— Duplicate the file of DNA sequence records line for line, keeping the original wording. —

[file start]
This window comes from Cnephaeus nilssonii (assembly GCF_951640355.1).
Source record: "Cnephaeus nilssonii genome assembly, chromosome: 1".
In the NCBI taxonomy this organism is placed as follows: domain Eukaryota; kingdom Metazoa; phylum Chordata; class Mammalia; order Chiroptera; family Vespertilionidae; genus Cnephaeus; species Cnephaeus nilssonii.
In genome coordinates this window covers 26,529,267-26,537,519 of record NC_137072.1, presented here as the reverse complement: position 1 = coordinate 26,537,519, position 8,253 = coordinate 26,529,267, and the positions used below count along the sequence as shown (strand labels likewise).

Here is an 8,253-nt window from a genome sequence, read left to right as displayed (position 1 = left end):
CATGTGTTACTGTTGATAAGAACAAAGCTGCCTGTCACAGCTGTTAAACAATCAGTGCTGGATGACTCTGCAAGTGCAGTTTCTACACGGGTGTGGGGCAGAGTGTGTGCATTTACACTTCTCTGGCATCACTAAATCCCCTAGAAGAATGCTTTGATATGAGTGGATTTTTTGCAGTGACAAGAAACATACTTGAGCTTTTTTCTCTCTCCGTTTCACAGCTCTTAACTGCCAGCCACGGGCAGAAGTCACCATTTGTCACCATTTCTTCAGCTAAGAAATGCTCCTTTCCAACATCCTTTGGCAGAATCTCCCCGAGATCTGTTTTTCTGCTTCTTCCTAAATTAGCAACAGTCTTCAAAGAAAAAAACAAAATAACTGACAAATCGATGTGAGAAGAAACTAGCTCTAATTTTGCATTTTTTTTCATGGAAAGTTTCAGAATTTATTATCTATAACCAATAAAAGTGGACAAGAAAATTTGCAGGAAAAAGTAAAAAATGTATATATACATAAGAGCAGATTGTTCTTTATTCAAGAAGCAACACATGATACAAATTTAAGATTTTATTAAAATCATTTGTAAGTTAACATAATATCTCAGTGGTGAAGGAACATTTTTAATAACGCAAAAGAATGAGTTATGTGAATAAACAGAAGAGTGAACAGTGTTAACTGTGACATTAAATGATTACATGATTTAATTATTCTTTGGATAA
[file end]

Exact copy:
This window comes from Cnephaeus nilssonii (assembly GCF_951640355.1).
Source record: "Cnephaeus nilssonii genome assembly, chromosome: 1".
In the NCBI taxonomy this organism is placed as follows: domain Eukaryota; kingdom Metazoa; phylum Chordata; class Mammalia; order Chiroptera; family Vespertilionidae; genus Cnephaeus; species Cnephaeus nilssonii.
In genome coordinates this window covers 26,529,267-26,537,519 of record NC_137072.1, presented here as the reverse complement: position 1 = coordinate 26,537,519, position 8,253 = coordinate 26,529,267, and the positions used below count along the sequence as shown (strand labels likewise).

Here is an 8,253-nt window from a genome sequence, read left to right as displayed (position 1 = left end):
CATGTGTTACTGTTGATAAGAACAAAGCTGCCTGTCACAGCTGTTAAACAATCAGTGCTGGATGACTCTGCAAGTGCAGTTTCTACACGGGTGTGGGGCAGAGTGTGTGCATTTACACTTCTCTGGCATCACTAAATCCCCTAGAAGAATGCTTTGATATGAGTGGATTTTTTGCAGTGACAAGAAACATACTTGAGCTTTTTTCTCTCTCCGTTTCACAGCTCTTAACTGCCAGCCACGGGCAGAAGTCACCATTTGTCACCATTTCTTCAGCTAAGAAATGCTCCTTTCCAACATCCTTTGGCAGAATCTCCCCGAGATCTGTTTTTCTGCTTCTTCCTAAATTAGCAACAGTCTTCAAAGAAAAAAACAAAATAACTGACAAATCGATGTGAGAAGAAACTAGCTCTAATTTTGCATTTTTTTTCATGGAAAGTTTCAGAATTTATTATCTATAACCAATAAAAGTGGACAAGAAAATTTGCAGGAAAAAGTAAAAAATGTATATATACATAAGAGCAGATTGTTCTTTATTCAAGAAGCAACACATGATACAAATTTAAGATTTTATTAAAATCATTTGTAAGTTAACATAATATCTCAGTGGTGAAGGAACATTTTTAATAACGCAAAAGAATGAGTTATGTGAATAAACAGAAGAGTGAACAGTGTTAACTGTGACATTAAATGATTACATGATTTAATTATTCTTTGGATAA